"It is definitely not the kind of thing you normally associate with a professional soccer player, but it is a really cool thing for him to be doing with his time, better than playing video games or whatever."

With European eyes on MLS more than ever -- Shea's FC Dallas teammate, defender George John, may be about to move to EPL club Blackburn Rovers for a fee of $3.5 million -- it may not be long before a foreign club comes knocking for the big midfielder from College Station, Texas.

His physique would surely stand up well to the rigors of the EPL and signs are that he is technically sound enough to cut it in England or another European league.

Klinsmann's reign in charge of the U.S. national team has just begun, but it appears likely that Shea will at least get a fair crack at holding down a position on the left flank, one that could be his own by the time the 2014 World Cup rolls around.

Little is certain in soccer, or art. For now though, in both of his careers, the reviews are positive and the outlook is bright.

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There's nothing finer than sitting on the beach, watching the surfers tear it up.

Except perhaps sitting on the beach, watching the surfers light it up.

Not many people put fire and water together, but a member of the Red Bull Minor Threat team, made up of eight surfers dedicated to advancing the sport, had the genius idea to attach a flare to the end of his board.

And let's just say it's a game-changer:

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It's cool enough to watch flare surfing by day, when it looks like the barrel is exploding and chasing the surfer like a fireball in an action movie. But at night, the sight is both breathtaking and beautiful -- setting the ocean aglow.

We don't recommend you paddling novices try this, but we definitely endorse the idea brought up on Business Insider: this would make a great Olympic sport.

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So how fast can you jump rope? Maybe 30 times a minute? Or 45?

Buddy Lee can jump rope 312 times in one minute.

That's 5.2 revolutions per second.

Lee was one of the top wreslers in the world, representing Team USA in the 1992 Olympics in Barcelona. But now he's a trainer for MMA athletes, a spokesman for youth fitness, and the author of some of the most viral jump rope videos on the web.

Take a look, and make sure to watch long enough to see his display on the Mall in Washington D.C. (around 1:25). Watch the tourists react:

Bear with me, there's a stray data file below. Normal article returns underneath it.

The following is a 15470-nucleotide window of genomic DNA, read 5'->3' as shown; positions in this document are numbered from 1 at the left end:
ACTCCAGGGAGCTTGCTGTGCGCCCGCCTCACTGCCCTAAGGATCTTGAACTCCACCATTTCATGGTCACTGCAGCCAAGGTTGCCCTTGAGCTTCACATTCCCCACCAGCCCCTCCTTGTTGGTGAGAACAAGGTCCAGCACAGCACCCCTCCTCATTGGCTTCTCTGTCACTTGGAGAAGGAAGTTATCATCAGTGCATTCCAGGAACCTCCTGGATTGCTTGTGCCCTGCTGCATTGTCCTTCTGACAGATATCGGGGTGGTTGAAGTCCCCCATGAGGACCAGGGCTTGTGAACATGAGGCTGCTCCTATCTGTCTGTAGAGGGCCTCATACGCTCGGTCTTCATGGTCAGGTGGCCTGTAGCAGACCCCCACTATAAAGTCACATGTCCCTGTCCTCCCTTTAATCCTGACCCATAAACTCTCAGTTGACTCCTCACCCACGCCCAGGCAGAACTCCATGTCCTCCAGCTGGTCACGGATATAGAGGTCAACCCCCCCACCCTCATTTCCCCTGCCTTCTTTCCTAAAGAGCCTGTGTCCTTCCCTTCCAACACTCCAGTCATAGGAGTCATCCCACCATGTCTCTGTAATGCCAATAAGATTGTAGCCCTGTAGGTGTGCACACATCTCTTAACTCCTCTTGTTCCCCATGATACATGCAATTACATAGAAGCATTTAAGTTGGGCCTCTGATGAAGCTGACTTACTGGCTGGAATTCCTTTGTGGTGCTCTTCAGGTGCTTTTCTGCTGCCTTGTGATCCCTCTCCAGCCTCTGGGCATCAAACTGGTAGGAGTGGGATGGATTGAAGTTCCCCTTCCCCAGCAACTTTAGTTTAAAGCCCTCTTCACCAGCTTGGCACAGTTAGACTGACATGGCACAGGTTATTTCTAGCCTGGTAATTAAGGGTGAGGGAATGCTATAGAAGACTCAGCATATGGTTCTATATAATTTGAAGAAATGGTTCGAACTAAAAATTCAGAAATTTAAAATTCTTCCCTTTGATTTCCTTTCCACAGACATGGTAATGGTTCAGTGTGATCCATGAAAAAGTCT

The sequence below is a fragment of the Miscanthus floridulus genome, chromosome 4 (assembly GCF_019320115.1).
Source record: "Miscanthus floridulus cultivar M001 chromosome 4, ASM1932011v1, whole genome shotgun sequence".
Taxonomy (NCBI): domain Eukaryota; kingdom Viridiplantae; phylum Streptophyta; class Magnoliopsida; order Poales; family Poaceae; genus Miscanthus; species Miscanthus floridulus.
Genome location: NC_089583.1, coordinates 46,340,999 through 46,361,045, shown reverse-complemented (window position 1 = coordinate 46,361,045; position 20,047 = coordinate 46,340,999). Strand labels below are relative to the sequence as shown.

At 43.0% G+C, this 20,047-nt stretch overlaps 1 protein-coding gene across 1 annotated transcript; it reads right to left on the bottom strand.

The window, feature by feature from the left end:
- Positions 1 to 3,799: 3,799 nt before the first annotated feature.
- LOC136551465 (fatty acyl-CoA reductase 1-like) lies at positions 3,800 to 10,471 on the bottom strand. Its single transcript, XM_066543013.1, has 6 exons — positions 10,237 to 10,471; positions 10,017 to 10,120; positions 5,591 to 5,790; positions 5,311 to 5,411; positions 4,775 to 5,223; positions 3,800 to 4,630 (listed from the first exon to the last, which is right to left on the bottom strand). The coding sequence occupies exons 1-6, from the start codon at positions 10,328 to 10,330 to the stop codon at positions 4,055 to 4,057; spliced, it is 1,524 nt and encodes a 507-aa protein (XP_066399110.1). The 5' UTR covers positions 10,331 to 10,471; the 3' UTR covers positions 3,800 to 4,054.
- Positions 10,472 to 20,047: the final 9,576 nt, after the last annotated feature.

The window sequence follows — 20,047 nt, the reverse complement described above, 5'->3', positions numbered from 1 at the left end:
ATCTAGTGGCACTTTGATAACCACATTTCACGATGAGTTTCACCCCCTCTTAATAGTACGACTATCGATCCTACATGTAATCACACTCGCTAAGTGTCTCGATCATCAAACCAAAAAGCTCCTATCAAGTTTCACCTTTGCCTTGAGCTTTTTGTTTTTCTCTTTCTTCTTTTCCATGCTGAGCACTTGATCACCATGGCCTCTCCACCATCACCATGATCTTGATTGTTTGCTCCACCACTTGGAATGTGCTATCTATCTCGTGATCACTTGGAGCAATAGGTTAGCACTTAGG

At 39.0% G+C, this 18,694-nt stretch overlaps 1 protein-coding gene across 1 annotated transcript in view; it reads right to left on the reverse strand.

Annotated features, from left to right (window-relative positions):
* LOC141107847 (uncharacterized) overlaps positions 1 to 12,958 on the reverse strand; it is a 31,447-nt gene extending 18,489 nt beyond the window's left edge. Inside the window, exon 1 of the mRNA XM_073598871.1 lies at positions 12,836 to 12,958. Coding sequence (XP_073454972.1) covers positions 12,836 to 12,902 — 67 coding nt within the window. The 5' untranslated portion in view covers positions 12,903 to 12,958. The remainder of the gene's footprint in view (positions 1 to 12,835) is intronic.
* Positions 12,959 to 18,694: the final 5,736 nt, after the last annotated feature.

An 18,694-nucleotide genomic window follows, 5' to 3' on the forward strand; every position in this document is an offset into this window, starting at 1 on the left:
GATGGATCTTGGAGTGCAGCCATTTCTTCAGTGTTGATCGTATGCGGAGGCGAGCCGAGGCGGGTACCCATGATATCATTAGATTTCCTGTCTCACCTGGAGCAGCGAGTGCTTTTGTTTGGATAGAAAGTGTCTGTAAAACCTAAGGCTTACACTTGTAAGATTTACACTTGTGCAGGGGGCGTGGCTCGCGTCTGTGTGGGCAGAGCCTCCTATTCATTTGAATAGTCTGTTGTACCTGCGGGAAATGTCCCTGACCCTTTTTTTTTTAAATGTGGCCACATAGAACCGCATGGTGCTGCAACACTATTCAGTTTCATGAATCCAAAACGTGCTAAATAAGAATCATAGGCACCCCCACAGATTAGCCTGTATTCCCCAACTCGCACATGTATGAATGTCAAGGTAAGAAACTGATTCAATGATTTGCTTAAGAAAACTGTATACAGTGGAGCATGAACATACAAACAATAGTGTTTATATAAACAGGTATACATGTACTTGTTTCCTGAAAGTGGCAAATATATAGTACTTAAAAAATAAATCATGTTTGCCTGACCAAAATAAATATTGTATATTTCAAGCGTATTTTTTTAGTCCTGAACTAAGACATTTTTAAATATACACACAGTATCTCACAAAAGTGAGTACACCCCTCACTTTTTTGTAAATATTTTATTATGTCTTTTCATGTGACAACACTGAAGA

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But Lee isn't just a street performer. He's got the ear of some impressive people. As a former Marine athlete of the year, he has inspired many of the nation's military, including this group of American soldiers:

Lee is now training MMA fighters like the undefeated Gray Maynard. We all remember Rocky jumping rope in the movies, but Maynard says the benefits go way beyond cardio. "It helps all athletes," he says. "It's vastly underused throughout all sports. It helps with hand speed, foot speed, hand eye coordination, and endurance."

It's certainly helping Lee look younger than his 53 years. He says at top speed, his rope travels more than 80 mph. But it's not about showing off as much as it's about staying in shape and having fun without a barbell or a gym membership.

"You can get everything you want from this exercise," Lee says.

Including a captive audience.

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With the final golf major of 2011 behind us, here's an exclusive look at the new film, Seven Days in Utopia. It's not a bad thing if it strikes you that the film is a little bit Tin Cup, a little bit Bagger Vance with a hint of Happy Gilmore and some Doc Hollywood for good measure.

Starring Lucas Black (from Friday Night Lights and going even further back as the little kid in Sling Blade), the movie also features Oscar winners Robert Duvall and Melissa Leo, as well as the very fetching and sassy-sweet red-headed vampire from HBO’s True Blood, Deborah Ann Woll.

As a golf lover, perhaps the FedEx cup will tide you over until the PGA Tour's West Coast Swing early next year, but it's always too long between good golf movies.

Watch the extended clip from Seven Days in Utopia: